Companies that want to succeed in nutraceuticals need a clear strategy for growth.
The global stock markets (as this issue went to press) are generally reaching new highs and are back to pre-financial crisis levels. Yes, the job market still has a long way to go and economic growth is not exactly strong…even Germany is teetering and could fall back into recession. However, the equity markets are coming back strong, so checking in on the nutraceutical equity markets might be interesting. This column and others have consistently written about how nutraceutical stocks in general have been good investments for reducing your risk relative to the broader equity markets, but why is this and does it hold true in a bull market recovery?
When stock markets collapsed in 2008, our industry fared much better than the overall market. The theory was that consumers were still interested in investing in wellness, particularly when they could not afford major medical expenditures (leading to the assumption that the industry was somewhat recession proof). However, usually stocks that are less volatile than the broader market do not outperform the market in good times. The concept of lower risk, lower return is a statistical measure that ignores the fundamental drivers of a given company or industry. At the same time, there is no such thing as a stock that will over the long run rise faster than the market in good times, and fall less than the market in the bad times. Hundreds of years of data back this up. That said, in certain situations and in specific periods of time it can happen because the fundamentals are just right.
The best way to analyze this is to pick a basket of nutraceutical equities that were available both before the crisis began in August of 2008 and have been publicly traded continuously until today. In the basket of 11 companies in Table 1, for example, we captured a mix of firms from various parts of the industry, including ingredients, retail supplement brands, network marketers, natural retailers, and even functional foods. Of the 11, only three companies’ share prices lost value over the last four years. More importantly, the ones that grew did much better than the S&P 500 index.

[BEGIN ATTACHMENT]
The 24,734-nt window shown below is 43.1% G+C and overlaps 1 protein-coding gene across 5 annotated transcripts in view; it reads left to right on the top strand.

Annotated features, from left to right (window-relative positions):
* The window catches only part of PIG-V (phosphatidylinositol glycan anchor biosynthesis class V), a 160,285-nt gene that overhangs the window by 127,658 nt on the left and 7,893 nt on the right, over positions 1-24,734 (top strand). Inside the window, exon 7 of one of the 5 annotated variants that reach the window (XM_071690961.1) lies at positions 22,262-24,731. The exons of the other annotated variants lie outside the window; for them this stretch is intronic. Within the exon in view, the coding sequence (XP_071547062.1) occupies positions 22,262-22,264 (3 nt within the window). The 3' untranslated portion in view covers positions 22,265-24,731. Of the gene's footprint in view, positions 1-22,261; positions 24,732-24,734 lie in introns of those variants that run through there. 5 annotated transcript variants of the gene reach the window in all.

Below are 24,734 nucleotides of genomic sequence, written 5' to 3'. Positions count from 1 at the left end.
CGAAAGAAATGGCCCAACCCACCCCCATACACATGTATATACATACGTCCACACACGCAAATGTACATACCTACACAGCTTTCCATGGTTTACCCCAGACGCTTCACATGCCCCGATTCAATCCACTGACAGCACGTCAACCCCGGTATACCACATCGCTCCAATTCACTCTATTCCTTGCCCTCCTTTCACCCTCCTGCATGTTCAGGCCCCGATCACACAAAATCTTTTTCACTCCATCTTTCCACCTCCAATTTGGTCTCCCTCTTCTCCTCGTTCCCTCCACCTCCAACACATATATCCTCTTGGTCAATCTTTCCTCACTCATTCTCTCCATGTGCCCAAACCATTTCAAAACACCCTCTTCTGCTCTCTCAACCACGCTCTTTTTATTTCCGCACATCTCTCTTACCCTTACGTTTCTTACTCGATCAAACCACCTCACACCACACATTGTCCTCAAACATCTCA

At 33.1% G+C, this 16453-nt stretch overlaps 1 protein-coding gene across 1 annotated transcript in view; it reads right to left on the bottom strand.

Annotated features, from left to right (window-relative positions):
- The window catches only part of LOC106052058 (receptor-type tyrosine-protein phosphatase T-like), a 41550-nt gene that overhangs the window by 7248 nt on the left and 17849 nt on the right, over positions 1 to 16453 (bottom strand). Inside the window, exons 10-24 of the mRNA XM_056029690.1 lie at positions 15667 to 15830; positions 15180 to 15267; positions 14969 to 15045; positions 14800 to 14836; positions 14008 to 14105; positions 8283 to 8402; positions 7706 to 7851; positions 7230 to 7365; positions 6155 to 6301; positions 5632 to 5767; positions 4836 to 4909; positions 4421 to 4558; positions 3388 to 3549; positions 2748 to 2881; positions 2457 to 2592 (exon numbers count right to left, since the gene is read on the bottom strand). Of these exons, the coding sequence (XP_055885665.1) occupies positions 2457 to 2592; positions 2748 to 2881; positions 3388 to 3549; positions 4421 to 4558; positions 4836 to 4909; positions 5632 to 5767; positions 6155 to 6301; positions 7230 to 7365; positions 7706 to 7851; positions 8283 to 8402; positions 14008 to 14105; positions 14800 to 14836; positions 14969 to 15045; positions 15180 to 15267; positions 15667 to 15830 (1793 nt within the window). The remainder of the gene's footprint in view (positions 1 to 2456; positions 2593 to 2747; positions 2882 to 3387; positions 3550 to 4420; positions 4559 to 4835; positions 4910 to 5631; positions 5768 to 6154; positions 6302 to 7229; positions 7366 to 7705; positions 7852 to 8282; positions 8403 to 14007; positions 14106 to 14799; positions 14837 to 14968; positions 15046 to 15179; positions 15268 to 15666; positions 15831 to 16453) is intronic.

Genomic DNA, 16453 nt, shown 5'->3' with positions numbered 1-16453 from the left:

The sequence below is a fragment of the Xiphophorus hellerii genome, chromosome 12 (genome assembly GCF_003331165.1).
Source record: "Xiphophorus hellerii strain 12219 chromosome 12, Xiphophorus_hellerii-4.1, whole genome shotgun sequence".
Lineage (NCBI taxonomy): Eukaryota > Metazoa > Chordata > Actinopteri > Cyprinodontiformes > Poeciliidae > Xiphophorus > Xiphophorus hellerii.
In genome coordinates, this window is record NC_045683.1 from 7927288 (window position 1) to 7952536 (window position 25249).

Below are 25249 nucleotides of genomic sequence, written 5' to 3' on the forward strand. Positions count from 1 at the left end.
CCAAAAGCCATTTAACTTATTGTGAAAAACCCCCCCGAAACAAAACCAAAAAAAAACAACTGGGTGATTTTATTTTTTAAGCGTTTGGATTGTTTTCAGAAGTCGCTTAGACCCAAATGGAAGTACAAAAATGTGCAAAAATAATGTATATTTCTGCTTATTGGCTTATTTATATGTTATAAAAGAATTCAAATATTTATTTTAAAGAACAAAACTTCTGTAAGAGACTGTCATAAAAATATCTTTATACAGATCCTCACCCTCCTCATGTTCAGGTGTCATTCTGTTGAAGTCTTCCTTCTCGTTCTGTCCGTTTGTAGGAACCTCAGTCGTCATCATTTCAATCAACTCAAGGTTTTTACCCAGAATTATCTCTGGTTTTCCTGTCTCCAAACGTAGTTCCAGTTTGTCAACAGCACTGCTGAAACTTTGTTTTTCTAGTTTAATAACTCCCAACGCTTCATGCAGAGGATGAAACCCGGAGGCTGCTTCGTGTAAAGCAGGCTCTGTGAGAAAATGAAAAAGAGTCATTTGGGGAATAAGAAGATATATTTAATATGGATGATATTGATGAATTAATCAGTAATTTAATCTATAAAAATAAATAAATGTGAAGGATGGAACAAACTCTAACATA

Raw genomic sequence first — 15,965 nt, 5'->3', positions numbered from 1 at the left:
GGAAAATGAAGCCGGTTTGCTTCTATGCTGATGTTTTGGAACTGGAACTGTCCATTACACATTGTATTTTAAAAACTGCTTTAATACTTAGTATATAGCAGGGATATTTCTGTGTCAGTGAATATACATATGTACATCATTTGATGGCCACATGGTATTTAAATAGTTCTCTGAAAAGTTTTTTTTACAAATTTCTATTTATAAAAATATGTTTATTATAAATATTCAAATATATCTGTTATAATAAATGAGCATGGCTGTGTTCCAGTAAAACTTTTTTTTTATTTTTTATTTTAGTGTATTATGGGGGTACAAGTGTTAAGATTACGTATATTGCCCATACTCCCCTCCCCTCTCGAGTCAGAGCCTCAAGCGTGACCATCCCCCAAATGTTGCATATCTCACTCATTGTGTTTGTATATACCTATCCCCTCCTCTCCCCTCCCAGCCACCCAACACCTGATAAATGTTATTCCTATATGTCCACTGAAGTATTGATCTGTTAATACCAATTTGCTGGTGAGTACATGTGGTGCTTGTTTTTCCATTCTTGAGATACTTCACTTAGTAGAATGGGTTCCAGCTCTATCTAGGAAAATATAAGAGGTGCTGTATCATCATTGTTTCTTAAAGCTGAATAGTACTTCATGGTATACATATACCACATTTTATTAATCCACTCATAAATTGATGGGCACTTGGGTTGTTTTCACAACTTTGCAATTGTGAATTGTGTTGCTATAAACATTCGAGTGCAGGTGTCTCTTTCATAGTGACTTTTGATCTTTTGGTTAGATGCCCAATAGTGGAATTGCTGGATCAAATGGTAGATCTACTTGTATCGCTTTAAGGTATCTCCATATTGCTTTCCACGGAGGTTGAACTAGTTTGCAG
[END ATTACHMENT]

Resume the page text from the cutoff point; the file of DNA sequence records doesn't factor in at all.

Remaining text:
In fact, if you had invested in a portfolio that held each of these in equal weights back before the financial crisis hit, your portfolio would have increased by more than 83%, compared to just a 9% appreciation in the S&P. This is not stock investment advice, after all a well-diversified portfolio is always the best option in the long run. However, this is important because nutraceutical stocks not only faired better during the 2008-2009 market decline, but they also recovered faster and better than the broader market—which begs the question, why have these stocks performed better?
Yes, one could argue that the nutraceutical business is somewhat recession proof because in the period before the crisis consumer interest in and awareness of nutraceuticals were growing rapidly. Furthermore, during the crisis the logic was that consumers felt like they needed to stay healthy as a way of managing their own personal risk. However, not all of the share prices of the companies in the table increased. All of the companies with market values greater than $350 million outperformed the S&P, but only one of the four smaller companies was able to achieve a positive return. The bigger the nutraceutical company, the more likely it was to outperform during the last four years.
This is indicative of a broader industry trend. The big companies in this industry are mostly getting bigger, while the smaller companies are having difficulty building a competitive advantage. Most of the companies that have done really well have clear strategies for growth that make sense and are attractive to investors. Whether this means acquiring companies with high brand equity (i.e. Schiff), launching new products in complementary markets (i.e. Smart Balance), or investing heavily in new markets (i.e. Nu Skin), if a plan can be understood well enough by the markets, then it usually indicates a company is focused and disciplined.
While it would be nice to say that all nutraceutical stocks are likely to outperform the market, really what this data says is that companies who want to succeed in the nutraceutical markets need clear strategies for growth and will be rewarded for executing on that strategy.
Adam Ismail is the executive director of the Global Organization for EPA and DHA Omega-3s (GOED), Salt Lake City, UT. He previously worked in business development, mergers and acquisitions, and business strategy at Cargill Health & Food Technologies, Health Strategy Consulting and Health Business Partners. He can be reached at firstname.lastname@example.org.